KPMG’s session, “The Six Habits of TBM Success”, was based on our analysis of the responses to our 2016 TBM Proficiency Survey. The survey, conducted among more than 200 IT, finance and business executives in 170+ global companies worldwide, sought to identify the key factors for TBM proficiency, and evaluate how much they matter in the success of implementation of TBM disciplines to create value from IT.
As expected, the survey results confirmed what TBM advocates already knew: that TBM significantly helps CIOs and IT leaders gain a full view and deep understanding of their IT services’ cost and performance. Through deep analysis of the responses against our TBM Proficiency Index, we identified six unique sets of behaviors that enable TBM Leaders to successfully reduce IT operating cost while increasing spend control, articulate the business value of IT, and keep technology cost structures from impeding business responsiveness.
So, what are the six habits of TBM success?
1. The power of service clarity
The right place to start is investing the time to define and publish your technical infrastructure services – e.g., data center, compute, network, and end user computing – as doing so will drive clear visibility to align cost allocations to each service. Our research shows that clearer technical service offerings boost your likelihood of TBM success by a factor of six. And aligning your IT services to your service catalog can make your four times more successful.
2. Collect and maintain the right data
A well-defined process for improving data quality is a critical part of your TBM journey, as data equals credibility. Your focus should be on data to support transparency. While you don’t need perfect data at the outset, you should build a sustainable process for improving data quality. Analysis of our survey results demonstrates that this can make you 10 times more successful in your TBM initiative.
3. Industrialize TBM tools
There are purpose-built, TBM-enabled tools and toolsets available to sustainably manage and maintain a TBM transformation, and TBM Leaders rely on them, rather than spreadsheets. Our survey showed that organizations increase their likelihood of success by a factor of six when they moved financial management and reporting from spreadsheets to a commercial application or platform designed specifically for TBM.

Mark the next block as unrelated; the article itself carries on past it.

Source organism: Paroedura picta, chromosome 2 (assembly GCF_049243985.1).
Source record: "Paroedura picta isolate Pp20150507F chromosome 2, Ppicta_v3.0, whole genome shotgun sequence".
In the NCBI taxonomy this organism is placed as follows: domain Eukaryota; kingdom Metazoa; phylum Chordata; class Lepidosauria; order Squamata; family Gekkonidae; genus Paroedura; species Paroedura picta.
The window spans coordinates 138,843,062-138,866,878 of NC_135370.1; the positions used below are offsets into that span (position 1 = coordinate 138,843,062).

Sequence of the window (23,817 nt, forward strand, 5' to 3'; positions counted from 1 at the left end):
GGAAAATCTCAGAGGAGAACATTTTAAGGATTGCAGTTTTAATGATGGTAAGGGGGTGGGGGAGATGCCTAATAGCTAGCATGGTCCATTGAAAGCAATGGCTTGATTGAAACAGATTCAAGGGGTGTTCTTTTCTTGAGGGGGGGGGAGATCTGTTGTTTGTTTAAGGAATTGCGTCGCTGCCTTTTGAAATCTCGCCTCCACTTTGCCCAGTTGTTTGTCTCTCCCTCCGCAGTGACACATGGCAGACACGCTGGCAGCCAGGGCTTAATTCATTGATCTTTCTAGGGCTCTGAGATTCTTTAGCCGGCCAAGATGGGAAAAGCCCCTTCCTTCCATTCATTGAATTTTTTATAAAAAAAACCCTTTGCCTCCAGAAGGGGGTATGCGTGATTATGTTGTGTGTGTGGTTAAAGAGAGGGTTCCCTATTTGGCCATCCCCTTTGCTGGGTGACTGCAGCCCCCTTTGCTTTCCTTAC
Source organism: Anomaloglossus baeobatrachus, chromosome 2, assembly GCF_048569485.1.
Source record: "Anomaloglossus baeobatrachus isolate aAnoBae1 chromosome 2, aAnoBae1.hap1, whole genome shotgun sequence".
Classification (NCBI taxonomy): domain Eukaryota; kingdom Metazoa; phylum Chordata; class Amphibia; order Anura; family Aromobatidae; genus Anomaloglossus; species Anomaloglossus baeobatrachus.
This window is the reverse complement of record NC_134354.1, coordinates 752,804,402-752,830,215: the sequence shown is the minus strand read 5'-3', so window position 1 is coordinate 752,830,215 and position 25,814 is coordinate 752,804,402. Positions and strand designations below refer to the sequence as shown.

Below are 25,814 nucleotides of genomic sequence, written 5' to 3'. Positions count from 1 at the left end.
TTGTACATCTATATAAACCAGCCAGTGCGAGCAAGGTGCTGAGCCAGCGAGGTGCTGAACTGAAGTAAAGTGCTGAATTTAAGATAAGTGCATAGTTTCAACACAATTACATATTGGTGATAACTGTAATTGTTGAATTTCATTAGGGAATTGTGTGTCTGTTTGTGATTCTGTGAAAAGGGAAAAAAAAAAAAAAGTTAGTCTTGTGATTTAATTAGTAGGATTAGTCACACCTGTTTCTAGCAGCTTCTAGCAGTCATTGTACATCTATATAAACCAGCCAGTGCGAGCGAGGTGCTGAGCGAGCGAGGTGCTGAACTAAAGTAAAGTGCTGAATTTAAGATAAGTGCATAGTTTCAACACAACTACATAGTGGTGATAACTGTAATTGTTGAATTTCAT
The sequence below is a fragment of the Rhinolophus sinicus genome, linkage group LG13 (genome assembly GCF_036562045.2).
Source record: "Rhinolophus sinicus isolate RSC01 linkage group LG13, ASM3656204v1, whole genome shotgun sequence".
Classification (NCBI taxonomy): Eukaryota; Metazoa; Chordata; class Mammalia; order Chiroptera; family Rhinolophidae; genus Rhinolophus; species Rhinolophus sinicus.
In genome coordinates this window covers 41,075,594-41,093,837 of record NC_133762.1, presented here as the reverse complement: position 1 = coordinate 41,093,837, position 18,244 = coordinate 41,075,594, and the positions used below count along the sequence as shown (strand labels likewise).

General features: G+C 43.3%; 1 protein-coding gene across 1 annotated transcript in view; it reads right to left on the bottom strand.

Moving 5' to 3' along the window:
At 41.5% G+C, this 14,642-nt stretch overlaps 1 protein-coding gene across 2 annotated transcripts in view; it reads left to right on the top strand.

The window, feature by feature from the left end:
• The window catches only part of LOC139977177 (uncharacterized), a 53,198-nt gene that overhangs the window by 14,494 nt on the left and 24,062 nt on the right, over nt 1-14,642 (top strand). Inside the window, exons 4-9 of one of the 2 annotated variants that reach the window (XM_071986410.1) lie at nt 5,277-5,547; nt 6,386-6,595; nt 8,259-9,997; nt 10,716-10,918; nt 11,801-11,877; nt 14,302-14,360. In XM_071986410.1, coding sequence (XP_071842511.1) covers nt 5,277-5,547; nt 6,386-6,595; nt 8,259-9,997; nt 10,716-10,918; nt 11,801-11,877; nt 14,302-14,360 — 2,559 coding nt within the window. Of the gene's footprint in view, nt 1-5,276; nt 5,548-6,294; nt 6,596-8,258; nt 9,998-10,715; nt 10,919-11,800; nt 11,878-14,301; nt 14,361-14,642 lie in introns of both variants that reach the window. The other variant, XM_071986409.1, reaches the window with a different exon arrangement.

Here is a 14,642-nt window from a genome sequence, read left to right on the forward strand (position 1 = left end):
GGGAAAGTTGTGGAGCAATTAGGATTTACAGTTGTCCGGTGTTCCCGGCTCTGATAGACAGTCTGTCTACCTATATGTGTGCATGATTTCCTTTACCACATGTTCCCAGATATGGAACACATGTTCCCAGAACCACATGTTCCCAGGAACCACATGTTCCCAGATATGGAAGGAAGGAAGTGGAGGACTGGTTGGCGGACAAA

4. Build the right skills and processes to sustain the TBM journey
Our survey data shows a possible 11 times increase in success with a blend of IT and business knowledge to articulate IT value in terms that business partners understand. The key here is having the right people/skills, governance and processes in place. Required skills include the ability to: simultaneously speak the language of business, finance and IT; provide business partners with information on the trade-offs between service costs, quality and performance; and manage service capacity in response to changes in business demand to IT supply.
5. Conduct periodic reviews of IT portfolios
TBM leaders regularly review their entire portfolios – at minimum quarterly – to use the accuracy of cost transparency as a foundation for cost reduction and service quality optimization opportunities. A disciplined review process driven by focused performance assessment and remodel goals is a critical enabler to moving across the continuum from cost data to cost visibility and insight to business value. According to our survey, regular reviews can multiply your likelihood of success by a factor of five.
6. Put the CIO or CFO in charge of TBM
Our survey data shows that TBM initiatives are four times more likely to be a success if your CIO or CFO is in charge and responsible for TBM outcomes. The CIO tends to be the more natural owner, as movement of the CIO role into a more transformation business leader aligns to TBM’s purpose as an enabler and accelerator of technology-driven business transformation.
Organizations of all sizes and types of operating models can achieve TBM success and deliver true business value from IT. By embracing the above habits at the beginning of your TBM journey, your organization can too.
If you’re interested in taking our TBM Proficiency Survey – which is now part of the on-boarding process for the TBM Council of newly registered organizations – you can access it here.
About the Author:
Jason Brydis a Managing Director in KPMG’s CIO Advisory practice, focusing on IT Financial Management and Technology Business Management. Responsible to sell and deliver transformational projects helping clients through their TBM journey. Manage a team of consultants and individuals in the KPMG Solution Deployment Center for Disruptive Technolgies. Develop and publish TBM thought-leadership. Facilitate the development and management of the various TBM toolkits. To contact Jason directly, please email firstname.lastname@example.org.